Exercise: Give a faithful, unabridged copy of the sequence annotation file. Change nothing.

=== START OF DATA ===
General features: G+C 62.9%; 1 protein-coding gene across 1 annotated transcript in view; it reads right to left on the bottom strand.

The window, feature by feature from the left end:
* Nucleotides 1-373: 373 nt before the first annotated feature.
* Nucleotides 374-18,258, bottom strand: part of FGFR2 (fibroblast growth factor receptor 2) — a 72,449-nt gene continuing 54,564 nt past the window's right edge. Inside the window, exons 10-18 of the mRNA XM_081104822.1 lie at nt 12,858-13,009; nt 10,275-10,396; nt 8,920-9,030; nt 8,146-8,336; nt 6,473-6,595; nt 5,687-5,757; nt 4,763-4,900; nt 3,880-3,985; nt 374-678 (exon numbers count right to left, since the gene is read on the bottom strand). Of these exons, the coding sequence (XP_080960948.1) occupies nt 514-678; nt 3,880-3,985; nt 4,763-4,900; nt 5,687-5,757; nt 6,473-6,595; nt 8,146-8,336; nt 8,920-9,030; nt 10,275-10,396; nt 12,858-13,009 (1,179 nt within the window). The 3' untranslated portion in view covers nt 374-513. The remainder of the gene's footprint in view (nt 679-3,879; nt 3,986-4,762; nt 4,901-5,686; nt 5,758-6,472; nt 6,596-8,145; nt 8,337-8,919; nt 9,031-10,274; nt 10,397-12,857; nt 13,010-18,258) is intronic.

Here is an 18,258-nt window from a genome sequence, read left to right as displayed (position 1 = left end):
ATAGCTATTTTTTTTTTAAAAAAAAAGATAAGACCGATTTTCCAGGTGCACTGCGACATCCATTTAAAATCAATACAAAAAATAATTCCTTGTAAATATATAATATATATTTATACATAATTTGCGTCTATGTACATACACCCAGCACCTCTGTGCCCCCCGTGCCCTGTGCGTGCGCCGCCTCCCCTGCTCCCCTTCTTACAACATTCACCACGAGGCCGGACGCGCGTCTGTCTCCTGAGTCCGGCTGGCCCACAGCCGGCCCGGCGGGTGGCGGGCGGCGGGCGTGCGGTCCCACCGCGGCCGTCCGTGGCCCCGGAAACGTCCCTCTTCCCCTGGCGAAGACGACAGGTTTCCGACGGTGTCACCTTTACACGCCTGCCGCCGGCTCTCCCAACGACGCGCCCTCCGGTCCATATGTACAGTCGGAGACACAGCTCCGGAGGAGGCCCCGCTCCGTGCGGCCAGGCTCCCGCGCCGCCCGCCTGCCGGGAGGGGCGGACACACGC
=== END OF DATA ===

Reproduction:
General features: G+C 62.9%; 1 protein-coding gene across 1 annotated transcript in view; it reads right to left on the bottom strand.

The window, feature by feature from the left end:
* Nucleotides 1-373: 373 nt before the first annotated feature.
* Nucleotides 374-18,258, bottom strand: part of FGFR2 (fibroblast growth factor receptor 2) — a 72,449-nt gene continuing 54,564 nt past the window's right edge. Inside the window, exons 10-18 of the mRNA XM_081104822.1 lie at nt 12,858-13,009; nt 10,275-10,396; nt 8,920-9,030; nt 8,146-8,336; nt 6,473-6,595; nt 5,687-5,757; nt 4,763-4,900; nt 3,880-3,985; nt 374-678 (exon numbers count right to left, since the gene is read on the bottom strand). Of these exons, the coding sequence (XP_080960948.1) occupies nt 514-678; nt 3,880-3,985; nt 4,763-4,900; nt 5,687-5,757; nt 6,473-6,595; nt 8,146-8,336; nt 8,920-9,030; nt 10,275-10,396; nt 12,858-13,009 (1,179 nt within the window). The 3' untranslated portion in view covers nt 374-513. The remainder of the gene's footprint in view (nt 679-3,879; nt 3,986-4,762; nt 4,901-5,686; nt 5,758-6,472; nt 6,596-8,145; nt 8,337-8,919; nt 9,031-10,274; nt 10,397-12,857; nt 13,010-18,258) is intronic.

Here is an 18,258-nt window from a genome sequence, read left to right as displayed (position 1 = left end):
ATAGCTATTTTTTTTTTAAAAAAAAAGATAAGACCGATTTTCCAGGTGCACTGCGACATCCATTTAAAATCAATACAAAAAATAATTCCTTGTAAATATATAATATATATTTATACATAATTTGCGTCTATGTACATACACCCAGCACCTCTGTGCCCCCCGTGCCCTGTGCGTGCGCCGCCTCCCCTGCTCCCCTTCTTACAACATTCACCACGAGGCCGGACGCGCGTCTGTCTCCTGAGTCCGGCTGGCCCACAGCCGGCCCGGCGGGTGGCGGGCGGCGGGCGTGCGGTCCCACCGCGGCCGTCCGTGGCCCCGGAAACGTCCCTCTTCCCCTGGCGAAGACGACAGGTTTCCGACGGTGTCACCTTTACACGCCTGCCGCCGGCTCTCCCAACGACGCGCCCTCCGGTCCATATGTACAGTCGGAGACACAGCTCCGGAGGAGGCCCCGCTCCGTGCGGCCAGGCTCCCGCGCCGCCCGCCTGCCGGGAGGGGCGGACACACGC